Elizabeth Biggs considers the decision of the High Court in the case of Thum v Thum [2019] EWFC 25 and the approach of the family courts to parties who do not comply with their financial disclosure obligations.

Background

These were protracted proceedings. The wife issued her divorce petition in October 2015. The husband challenged the English court’s jurisdiction at first instance and on appeal and lost in both courts. The matter finally came to the first hearing in the financial proceedings (the First Directions Appointment) in December 2018.

 

Historic non-disclosure

An issue arose regarding disclosure. The wife claimed that she had found a flash drive together with its password in a joint safety deposit box in January 2016. She and her German solicitors accessed the flash drive in May 2016 and discovered that it contained the husband’s financial documents.

The wife’s legal team disputed the husband’s claim that the documents were private and should not therefore be disclosed to the court. She contended that finding them in a joint safety deposit box together with the password resulted in the documents losing their confidential nature.  Nonetheless, she agreed to treat the documents as if they were confidential and gave the flash drive to the husband’s solicitors in November 2016. Unknown to the wife, her solicitors retained a copy in accordance with professional rules governing client documents.

The husband did not disclose the documents within the proceedings, thereby neglecting his obligation to give full and frank disclosure to the wife and the court.  The wife made an application for specific disclosure of the documents that she recalled seeing. She claimed not to have made notes of the documents yet asked for 18 specific documents or classes of documents to be disclosed.

 

Substantive hearing

Disclosure of the documents specified by the wife was ordered at the First Appointment in December 2018. Counsel for the husband stipulated during the hearing that any disclosure would be subject to corporate confidentiality restrictions, but this did not make it into the order. The husband failed to produce the documents.

The wife was forced to make an application to enforce the disclosure order and a hearing was listed for 3 April.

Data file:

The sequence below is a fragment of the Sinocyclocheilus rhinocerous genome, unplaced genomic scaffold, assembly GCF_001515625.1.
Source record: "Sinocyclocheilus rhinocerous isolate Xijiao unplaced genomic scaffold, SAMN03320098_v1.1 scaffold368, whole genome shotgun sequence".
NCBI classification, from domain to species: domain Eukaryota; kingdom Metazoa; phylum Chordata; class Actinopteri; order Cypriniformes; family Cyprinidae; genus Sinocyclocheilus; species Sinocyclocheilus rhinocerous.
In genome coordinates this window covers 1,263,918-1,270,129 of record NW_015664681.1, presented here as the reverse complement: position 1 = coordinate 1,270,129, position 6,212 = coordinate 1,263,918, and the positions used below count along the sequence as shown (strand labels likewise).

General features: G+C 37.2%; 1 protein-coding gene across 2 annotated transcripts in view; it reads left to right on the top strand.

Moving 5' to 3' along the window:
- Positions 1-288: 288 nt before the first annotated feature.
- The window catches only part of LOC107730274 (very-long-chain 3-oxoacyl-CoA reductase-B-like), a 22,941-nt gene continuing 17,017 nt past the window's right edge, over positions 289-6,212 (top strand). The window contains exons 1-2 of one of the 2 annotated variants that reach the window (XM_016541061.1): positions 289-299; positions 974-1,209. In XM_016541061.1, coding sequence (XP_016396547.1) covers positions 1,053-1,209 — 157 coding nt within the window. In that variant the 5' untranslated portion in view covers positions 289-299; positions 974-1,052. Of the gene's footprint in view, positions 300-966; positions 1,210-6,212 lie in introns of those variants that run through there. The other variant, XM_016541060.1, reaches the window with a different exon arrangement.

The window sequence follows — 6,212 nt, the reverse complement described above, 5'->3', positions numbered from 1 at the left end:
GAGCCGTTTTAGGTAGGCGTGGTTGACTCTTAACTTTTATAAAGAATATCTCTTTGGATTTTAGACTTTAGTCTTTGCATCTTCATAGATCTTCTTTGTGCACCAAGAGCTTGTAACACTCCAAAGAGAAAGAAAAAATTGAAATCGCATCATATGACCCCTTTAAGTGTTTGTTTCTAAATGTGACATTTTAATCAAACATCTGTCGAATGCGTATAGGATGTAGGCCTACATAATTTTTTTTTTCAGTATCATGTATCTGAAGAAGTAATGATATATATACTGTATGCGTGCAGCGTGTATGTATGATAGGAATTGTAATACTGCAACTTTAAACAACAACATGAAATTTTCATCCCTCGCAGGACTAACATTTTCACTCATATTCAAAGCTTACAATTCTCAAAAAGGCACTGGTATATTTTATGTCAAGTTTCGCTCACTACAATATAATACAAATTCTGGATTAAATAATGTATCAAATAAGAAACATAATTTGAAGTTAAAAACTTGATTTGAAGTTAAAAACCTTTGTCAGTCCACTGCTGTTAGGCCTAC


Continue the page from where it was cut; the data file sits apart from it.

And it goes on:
On 2 April 2019, the day before the hearing, the husband claimed that he could not provide the disclosure because they were subject to corporate confidentiality and German civil and criminal law prevented their disclosure. This was the first time he had raised this issue, despite being provided with the documents back in November 2016.

The husband produced a letter from his employer (who was also a close friend) stating that the husband was not permitted to disclose the documents to the English courts. The letter suggested that the company would issue proceedings against the husband and/or terminate his employment if he did so.

Mr Justice Mostyn gave both parties the opportunity to obtain expert advice on the matter of German law. Despite the question to the experts being clearly set out in the court order, the husband’s solicitors neglected to include in their letter of instruction to the expert that the order made was non-consensual and that the disclosure would be within confidential court proceedings. However, even on the basis of their limited instruction, the husband’s expert agreed that some documents were disclosable. In any event, the court found that the wife’s expert “convincingly demolished” the husband’s argument.

The court was therefore satisfied that the disclosure should be made without giving rise to civil or criminal proceedings in Germany.

Mr Justice Mostyn was not convinced that the husband would provide the documents required. To avoid further delay, he ordered that the wife could access the copies retained by her German solicitors. This removed any obligation on the husband to disclose the documents and any residual concerns he might still have as to breaching corporate confidentiality or criminal law.

Mr Justice Mostyn was unimpressed with the husband’s behaviour, finding that it was “improper filibuster, mounted in bad faith, consistent with his attitude and conduct from the very dawn of this case”.

Carly Kinch, partner, comments:

“The recent decision in Thum v Thum is a reminder that the court has little sympathy for parties who flaunt their disclosure obligations. A case cannot properly proceed if either party is refusing to give full and frank disclosure as to their worldwide assets. Parties must take care not to give the court a poor impression of their conduct or face the consequences.”

 


 

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